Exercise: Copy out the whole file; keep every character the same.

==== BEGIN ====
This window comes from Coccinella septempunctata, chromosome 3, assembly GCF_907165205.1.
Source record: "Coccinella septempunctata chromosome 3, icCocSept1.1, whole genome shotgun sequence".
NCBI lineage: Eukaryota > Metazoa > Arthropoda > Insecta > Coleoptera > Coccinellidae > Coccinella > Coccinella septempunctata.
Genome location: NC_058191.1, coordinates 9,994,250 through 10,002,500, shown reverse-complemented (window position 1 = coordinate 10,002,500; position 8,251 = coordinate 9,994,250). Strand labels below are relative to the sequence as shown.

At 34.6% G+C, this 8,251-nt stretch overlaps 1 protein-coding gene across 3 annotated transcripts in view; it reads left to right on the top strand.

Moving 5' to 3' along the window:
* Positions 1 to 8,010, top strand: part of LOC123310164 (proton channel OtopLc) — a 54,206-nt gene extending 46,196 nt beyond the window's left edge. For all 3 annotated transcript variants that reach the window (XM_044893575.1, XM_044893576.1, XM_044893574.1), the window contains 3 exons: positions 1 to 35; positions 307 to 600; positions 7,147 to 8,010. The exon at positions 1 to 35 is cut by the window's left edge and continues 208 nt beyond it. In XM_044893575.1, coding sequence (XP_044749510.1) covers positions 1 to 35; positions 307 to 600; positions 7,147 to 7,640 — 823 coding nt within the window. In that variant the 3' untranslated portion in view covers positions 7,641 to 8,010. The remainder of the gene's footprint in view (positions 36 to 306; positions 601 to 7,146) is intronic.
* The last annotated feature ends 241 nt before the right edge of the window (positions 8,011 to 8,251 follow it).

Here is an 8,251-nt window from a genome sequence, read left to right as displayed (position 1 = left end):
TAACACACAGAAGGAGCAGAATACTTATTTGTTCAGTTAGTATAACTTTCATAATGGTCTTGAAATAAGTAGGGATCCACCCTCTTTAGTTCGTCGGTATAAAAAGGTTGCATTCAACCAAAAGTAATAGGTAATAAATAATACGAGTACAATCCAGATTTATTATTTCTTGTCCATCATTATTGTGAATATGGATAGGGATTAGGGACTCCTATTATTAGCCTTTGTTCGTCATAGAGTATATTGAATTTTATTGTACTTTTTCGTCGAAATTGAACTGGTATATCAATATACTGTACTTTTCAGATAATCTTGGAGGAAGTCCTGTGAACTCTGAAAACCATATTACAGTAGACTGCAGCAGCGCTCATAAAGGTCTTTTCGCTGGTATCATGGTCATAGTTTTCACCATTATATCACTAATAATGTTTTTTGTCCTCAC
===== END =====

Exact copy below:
This window comes from Coccinella septempunctata, chromosome 3, assembly GCF_907165205.1.
Source record: "Coccinella septempunctata chromosome 3, icCocSept1.1, whole genome shotgun sequence".
NCBI lineage: Eukaryota > Metazoa > Arthropoda > Insecta > Coleoptera > Coccinellidae > Coccinella > Coccinella septempunctata.
Genome location: NC_058191.1, coordinates 9,994,250 through 10,002,500, shown reverse-complemented (window position 1 = coordinate 10,002,500; position 8,251 = coordinate 9,994,250). Strand labels below are relative to the sequence as shown.

At 34.6% G+C, this 8,251-nt stretch overlaps 1 protein-coding gene across 3 annotated transcripts in view; it reads left to right on the top strand.

Moving 5' to 3' along the window:
* Positions 1 to 8,010, top strand: part of LOC123310164 (proton channel OtopLc) — a 54,206-nt gene extending 46,196 nt beyond the window's left edge. For all 3 annotated transcript variants that reach the window (XM_044893575.1, XM_044893576.1, XM_044893574.1), the window contains 3 exons: positions 1 to 35; positions 307 to 600; positions 7,147 to 8,010. The exon at positions 1 to 35 is cut by the window's left edge and continues 208 nt beyond it. In XM_044893575.1, coding sequence (XP_044749510.1) covers positions 1 to 35; positions 307 to 600; positions 7,147 to 7,640 — 823 coding nt within the window. In that variant the 3' untranslated portion in view covers positions 7,641 to 8,010. The remainder of the gene's footprint in view (positions 36 to 306; positions 601 to 7,146) is intronic.
* The last annotated feature ends 241 nt before the right edge of the window (positions 8,011 to 8,251 follow it).

Here is an 8,251-nt window from a genome sequence, read left to right as displayed (position 1 = left end):
TAACACACAGAAGGAGCAGAATACTTATTTGTTCAGTTAGTATAACTTTCATAATGGTCTTGAAATAAGTAGGGATCCACCCTCTTTAGTTCGTCGGTATAAAAAGGTTGCATTCAACCAAAAGTAATAGGTAATAAATAATACGAGTACAATCCAGATTTATTATTTCTTGTCCATCATTATTGTGAATATGGATAGGGATTAGGGACTCCTATTATTAGCCTTTGTTCGTCATAGAGTATATTGAATTTTATTGTACTTTTTCGTCGAAATTGAACTGGTATATCAATATACTGTACTTTTCAGATAATCTTGGAGGAAGTCCTGTGAACTCTGAAAACCATATTACAGTAGACTGCAGCAGCGCTCATAAAGGTCTTTTCGCTGGTATCATGGTCATAGTTTTCACCATTATATCACTAATAATGTTTTTTGTCCTCAC